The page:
Again this year the producers of the Cesanese of Piglio meet to celebrate St Martin’s festival on the November 11 and try the new wine of a very special season. It repeats the tradition that aims for this day to be dedicated to the ‘fruits’ of autumn: wine, chestnuts and polenta – to connect San Martino with Cesanese.
In Piglio, this event is celebrated at Antica Casa Massimi, the beautiful home of the family Massimi Berucci, at the centre of the town where once stood the mill and the cistern to conserve water for the town and distribute it in times of need.
In the house, which actually is one of the few houses to have survived the fire of 1799, you can admire one of the rare examples of wallpaper from the eighteenth-nineteenth century. The wallpaper basically comprised printed panels depicting mythological stories in landscapes with a characteristic neoclassical style.
But how does the tradition of 11 November and of the Indian summer of San Martino come about?
The story of St. Martin is very special, a martyr of Hungarian origin sent to evangelize Gaul and who has since become the protector of France. He was so revered that his day was a national holiday and today Hungary and France have resurrected his old way.
In Italy the Saint was forgotten and someone remembers him for new wine or because some playing cards contain the phrase ‘For a point Martin lost his cape’. That recalls the episode in which in 335 Martin divided his mantle to give it to a wanderer who was cold and half-naked. This hiker was Jesus in disguise, who repaid him returning his mantle repaired.
The cape (mantle) became an important relic placed directly under the control of the Merovingian kings of the Franks and gave rise to the words ‘chaplain’ and ‘chapel’ which originally indicated the keepers of the relic and the private church of the Kings where the ‘cape’ was kept.
The 11th November was the day of the burial of the saint and once the festival began to become known it also became pagan and was related to the rhythm of nature. In Sweden it is celebrated with a soup made from Goose, Venice prepares a special sweet and in many cities this day is dedicated to new wine.
All these traditions were well known to the producers of the Cesanese wine who meet together to taste their wine in a get-together that has been repeated for nearly twenty years. The Cesanese del Piglio is the only DOCG red grape of Lazio and is a delight for connoisseurs. There are two varieties depending on soil where it is grown: that with aromas and flavours of red fruit (cherry and black cherry) and that with scent reminiscent of herbs (liquorice roots, wild berries).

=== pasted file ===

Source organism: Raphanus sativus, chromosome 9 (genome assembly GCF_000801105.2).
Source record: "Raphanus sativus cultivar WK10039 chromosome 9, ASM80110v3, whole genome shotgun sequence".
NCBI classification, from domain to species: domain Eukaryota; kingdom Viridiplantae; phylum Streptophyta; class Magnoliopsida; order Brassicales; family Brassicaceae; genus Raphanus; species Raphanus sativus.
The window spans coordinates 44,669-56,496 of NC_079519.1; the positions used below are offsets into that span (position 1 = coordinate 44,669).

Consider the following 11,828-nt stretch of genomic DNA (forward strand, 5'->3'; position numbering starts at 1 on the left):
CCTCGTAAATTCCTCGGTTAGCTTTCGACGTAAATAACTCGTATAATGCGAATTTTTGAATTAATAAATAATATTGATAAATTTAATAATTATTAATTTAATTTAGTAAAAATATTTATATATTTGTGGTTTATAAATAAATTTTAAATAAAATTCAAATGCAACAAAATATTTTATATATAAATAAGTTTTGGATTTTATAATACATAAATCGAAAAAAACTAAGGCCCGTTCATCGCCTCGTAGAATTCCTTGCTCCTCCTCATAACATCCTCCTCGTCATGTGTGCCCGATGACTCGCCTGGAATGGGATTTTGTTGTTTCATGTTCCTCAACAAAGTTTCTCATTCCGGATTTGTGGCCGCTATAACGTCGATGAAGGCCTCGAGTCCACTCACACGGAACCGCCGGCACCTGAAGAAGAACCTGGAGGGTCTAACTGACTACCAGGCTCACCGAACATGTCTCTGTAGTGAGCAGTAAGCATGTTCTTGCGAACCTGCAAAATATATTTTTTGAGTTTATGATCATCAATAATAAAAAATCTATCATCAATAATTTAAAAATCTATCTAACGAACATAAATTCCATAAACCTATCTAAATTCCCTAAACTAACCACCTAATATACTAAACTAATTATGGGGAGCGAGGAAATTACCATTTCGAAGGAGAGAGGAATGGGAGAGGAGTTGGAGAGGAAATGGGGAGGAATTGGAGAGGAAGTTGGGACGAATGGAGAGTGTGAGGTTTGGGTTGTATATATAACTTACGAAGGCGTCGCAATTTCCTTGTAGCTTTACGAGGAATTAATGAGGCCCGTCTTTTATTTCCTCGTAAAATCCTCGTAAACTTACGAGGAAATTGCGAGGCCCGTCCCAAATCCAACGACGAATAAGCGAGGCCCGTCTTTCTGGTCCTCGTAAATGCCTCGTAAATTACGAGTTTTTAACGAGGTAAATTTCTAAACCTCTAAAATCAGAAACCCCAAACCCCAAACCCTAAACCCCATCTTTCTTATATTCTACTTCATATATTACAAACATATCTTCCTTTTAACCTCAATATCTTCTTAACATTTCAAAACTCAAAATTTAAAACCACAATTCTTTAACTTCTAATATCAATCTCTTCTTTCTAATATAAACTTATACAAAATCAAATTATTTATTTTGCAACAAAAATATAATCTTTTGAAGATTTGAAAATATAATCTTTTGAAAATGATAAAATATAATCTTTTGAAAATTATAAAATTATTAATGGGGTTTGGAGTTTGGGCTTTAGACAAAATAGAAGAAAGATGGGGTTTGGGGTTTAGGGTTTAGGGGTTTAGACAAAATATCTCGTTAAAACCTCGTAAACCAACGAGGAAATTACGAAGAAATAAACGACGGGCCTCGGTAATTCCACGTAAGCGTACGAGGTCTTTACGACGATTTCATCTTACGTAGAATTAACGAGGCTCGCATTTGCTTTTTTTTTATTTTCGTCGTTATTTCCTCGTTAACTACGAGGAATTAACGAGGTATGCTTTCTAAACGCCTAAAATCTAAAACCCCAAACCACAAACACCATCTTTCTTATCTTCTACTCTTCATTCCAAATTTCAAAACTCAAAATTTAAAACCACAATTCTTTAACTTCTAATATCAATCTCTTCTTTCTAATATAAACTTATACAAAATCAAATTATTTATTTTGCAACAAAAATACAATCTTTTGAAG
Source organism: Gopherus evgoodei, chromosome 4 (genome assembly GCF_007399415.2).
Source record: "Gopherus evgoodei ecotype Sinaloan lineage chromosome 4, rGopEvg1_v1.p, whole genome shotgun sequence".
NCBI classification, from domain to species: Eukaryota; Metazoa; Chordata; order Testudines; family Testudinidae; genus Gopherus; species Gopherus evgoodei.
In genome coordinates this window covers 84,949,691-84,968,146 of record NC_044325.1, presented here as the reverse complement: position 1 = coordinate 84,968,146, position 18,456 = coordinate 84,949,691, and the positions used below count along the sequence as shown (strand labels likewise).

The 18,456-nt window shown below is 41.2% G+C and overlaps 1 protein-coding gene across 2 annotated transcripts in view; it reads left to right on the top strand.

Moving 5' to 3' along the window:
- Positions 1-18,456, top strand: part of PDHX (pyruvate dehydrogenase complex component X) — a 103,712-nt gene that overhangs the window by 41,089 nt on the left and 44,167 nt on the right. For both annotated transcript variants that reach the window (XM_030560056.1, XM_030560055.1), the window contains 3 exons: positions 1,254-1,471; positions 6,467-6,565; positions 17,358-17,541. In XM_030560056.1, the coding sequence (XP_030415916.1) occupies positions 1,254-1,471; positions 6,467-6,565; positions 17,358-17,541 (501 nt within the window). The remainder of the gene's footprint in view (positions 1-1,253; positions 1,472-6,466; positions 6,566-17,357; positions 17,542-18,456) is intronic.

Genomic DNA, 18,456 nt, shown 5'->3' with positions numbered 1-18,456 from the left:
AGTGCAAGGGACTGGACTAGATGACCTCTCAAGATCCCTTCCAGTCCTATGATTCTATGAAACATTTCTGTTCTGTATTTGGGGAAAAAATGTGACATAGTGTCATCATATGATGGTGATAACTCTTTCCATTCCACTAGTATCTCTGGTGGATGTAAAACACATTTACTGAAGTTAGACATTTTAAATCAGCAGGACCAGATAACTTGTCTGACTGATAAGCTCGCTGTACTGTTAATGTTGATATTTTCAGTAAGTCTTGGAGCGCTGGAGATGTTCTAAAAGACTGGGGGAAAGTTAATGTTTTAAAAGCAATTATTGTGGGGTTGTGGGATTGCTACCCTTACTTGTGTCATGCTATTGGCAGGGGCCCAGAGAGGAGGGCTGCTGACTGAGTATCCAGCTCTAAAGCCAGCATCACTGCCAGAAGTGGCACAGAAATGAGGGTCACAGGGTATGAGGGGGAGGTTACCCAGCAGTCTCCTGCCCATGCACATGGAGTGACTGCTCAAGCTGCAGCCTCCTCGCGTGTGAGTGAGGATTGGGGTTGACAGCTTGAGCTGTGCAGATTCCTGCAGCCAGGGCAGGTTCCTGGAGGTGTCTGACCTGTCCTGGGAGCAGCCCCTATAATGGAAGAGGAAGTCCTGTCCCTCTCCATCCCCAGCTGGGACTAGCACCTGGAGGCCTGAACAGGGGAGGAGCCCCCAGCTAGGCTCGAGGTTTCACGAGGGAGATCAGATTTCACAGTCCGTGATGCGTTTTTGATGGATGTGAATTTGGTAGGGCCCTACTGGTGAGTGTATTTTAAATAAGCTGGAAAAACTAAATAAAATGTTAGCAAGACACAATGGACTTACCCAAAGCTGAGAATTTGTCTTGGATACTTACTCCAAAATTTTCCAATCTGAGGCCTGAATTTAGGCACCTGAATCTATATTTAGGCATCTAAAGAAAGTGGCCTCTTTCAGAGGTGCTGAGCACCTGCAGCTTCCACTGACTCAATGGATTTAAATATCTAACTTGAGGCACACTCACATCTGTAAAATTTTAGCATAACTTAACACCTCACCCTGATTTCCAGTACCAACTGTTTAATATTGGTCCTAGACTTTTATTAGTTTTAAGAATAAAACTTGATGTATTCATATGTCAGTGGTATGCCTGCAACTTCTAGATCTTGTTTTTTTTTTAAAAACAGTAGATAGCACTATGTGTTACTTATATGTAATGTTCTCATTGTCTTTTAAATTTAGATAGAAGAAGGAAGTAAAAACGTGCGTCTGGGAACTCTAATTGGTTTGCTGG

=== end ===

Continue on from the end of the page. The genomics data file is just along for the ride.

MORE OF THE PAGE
The Cesanese Road winds through the villages and towns of Acuto, Paliano, Piglio, Serrone, Affile, Anagni and borders Subiaco, and has become a destination for tourists looking for unique connections between nature and culture.
According to Antonio di Cosimo, Cesanese Corte dei Papi producer and President of Cesanese Road:
We are in one of the most beautiful areas of Lazio where the hills meet the mountains and where you can experience history by strolling around the beautiful old towns; the cathedral of Anagni and the Subiaco Monastery are just two famous examples. The Cesanese is one of the oldest grape varieties and is part of our identity. We have partnered to raise awareness of these special places, the love of our wine growers and the quality of our wines.
Among the ‘notes of prestige’, the Romanesque wine produced by Coletti Conti of Anagni was awarded with ‘three glasses’ by Gambero Rosso while the company Pileum Piglio had extraordinary success at Vinitaly.’
The experiential tourism scene of the territories of Piglio is emerging thanks to the work of the wine-growers and in the days around the festival of St. Martin there is an interesting seminar dedicated to homeopathic techniques related to the cultivation of vines and olive trees – and to San Martino with Cesanese